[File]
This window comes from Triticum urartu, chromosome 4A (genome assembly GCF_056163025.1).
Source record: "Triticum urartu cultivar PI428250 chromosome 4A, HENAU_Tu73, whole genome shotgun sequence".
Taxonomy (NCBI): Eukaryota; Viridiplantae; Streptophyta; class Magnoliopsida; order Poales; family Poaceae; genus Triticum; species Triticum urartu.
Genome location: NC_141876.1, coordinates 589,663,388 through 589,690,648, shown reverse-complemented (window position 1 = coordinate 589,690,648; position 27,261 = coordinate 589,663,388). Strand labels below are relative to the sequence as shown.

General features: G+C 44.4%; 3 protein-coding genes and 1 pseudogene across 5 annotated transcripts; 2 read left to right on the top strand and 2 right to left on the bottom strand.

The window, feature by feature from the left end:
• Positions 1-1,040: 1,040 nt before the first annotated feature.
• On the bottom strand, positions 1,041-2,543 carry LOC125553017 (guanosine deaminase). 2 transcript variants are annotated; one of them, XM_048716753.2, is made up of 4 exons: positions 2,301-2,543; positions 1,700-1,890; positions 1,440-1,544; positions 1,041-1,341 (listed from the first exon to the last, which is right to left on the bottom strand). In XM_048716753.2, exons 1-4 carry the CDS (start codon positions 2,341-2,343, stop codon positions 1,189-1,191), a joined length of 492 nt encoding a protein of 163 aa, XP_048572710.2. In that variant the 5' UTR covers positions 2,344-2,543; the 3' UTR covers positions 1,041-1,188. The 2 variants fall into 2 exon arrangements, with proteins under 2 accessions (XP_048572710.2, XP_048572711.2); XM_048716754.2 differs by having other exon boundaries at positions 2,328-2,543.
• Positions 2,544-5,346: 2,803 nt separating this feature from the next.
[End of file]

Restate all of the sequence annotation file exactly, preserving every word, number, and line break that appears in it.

This window comes from Triticum urartu, chromosome 4A (genome assembly GCF_056163025.1).
Source record: "Triticum urartu cultivar PI428250 chromosome 4A, HENAU_Tu73, whole genome shotgun sequence".
Taxonomy (NCBI): Eukaryota; Viridiplantae; Streptophyta; class Magnoliopsida; order Poales; family Poaceae; genus Triticum; species Triticum urartu.
Genome location: NC_141876.1, coordinates 589,663,388 through 589,690,648, shown reverse-complemented (window position 1 = coordinate 589,690,648; position 27,261 = coordinate 589,663,388). Strand labels below are relative to the sequence as shown.

General features: G+C 44.4%; 3 protein-coding genes and 1 pseudogene across 5 annotated transcripts; 2 read left to right on the top strand and 2 right to left on the bottom strand.

The window, feature by feature from the left end:
• Positions 1-1,040: 1,040 nt before the first annotated feature.
• On the bottom strand, positions 1,041-2,543 carry LOC125553017 (guanosine deaminase). 2 transcript variants are annotated; one of them, XM_048716753.2, is made up of 4 exons: positions 2,301-2,543; positions 1,700-1,890; positions 1,440-1,544; positions 1,041-1,341 (listed from the first exon to the last, which is right to left on the bottom strand). In XM_048716753.2, exons 1-4 carry the CDS (start codon positions 2,341-2,343, stop codon positions 1,189-1,191), a joined length of 492 nt encoding a protein of 163 aa, XP_048572710.2. In that variant the 5' UTR covers positions 2,344-2,543; the 3' UTR covers positions 1,041-1,188. The 2 variants fall into 2 exon arrangements, with proteins under 2 accessions (XP_048572710.2, XP_048572711.2); XM_048716754.2 differs by having other exon boundaries at positions 2,328-2,543.
• Positions 2,544-5,346: 2,803 nt separating this feature from the next.